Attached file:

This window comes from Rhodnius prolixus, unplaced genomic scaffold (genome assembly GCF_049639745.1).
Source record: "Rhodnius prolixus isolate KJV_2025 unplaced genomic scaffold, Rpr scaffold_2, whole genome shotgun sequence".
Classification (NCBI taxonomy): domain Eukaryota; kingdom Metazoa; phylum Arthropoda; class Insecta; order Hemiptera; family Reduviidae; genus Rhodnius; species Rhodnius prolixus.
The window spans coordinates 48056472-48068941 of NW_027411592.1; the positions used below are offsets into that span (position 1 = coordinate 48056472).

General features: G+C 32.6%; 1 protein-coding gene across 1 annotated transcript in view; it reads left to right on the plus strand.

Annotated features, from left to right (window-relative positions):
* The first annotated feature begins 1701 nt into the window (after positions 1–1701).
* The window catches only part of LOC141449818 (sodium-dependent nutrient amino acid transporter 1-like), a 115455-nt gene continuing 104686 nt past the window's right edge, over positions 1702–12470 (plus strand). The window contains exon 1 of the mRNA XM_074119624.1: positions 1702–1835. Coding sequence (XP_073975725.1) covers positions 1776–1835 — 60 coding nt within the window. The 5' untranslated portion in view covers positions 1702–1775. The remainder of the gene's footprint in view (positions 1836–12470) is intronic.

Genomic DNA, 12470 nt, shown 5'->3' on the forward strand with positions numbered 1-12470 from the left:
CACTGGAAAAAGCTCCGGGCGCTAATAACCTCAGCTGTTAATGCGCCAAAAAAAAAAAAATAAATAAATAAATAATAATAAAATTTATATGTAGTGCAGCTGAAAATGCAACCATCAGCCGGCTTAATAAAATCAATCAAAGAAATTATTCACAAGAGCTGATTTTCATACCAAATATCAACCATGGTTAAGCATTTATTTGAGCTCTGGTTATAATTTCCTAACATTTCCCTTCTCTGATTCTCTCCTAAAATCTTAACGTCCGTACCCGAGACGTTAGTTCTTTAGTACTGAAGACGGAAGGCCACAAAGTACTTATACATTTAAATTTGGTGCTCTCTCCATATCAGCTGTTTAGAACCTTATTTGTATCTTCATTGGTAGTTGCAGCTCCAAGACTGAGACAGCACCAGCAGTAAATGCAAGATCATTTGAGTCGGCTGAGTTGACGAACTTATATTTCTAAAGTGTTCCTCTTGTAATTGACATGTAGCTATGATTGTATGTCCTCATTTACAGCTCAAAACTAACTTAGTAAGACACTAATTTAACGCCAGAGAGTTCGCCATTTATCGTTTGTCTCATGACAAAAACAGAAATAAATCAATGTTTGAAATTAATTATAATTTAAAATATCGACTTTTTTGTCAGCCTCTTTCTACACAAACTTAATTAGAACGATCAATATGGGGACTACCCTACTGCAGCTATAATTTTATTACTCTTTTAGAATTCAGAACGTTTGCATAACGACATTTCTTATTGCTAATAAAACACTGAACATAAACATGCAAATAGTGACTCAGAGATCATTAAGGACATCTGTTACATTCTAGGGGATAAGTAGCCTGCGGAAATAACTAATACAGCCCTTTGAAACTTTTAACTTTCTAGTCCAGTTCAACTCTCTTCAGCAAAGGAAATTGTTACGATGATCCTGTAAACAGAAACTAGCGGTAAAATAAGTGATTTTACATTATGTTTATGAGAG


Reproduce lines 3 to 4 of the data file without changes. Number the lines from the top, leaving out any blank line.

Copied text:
Classification (NCBI taxonomy): domain Eukaryota; kingdom Metazoa; phylum Arthropoda; class Insecta; order Hemiptera; family Reduviidae; genus Rhodnius; species Rhodnius prolixus.
The window spans coordinates 48056472-48068941 of NW_027411592.1; the positions used below are offsets into that span (position 1 = coordinate 48056472).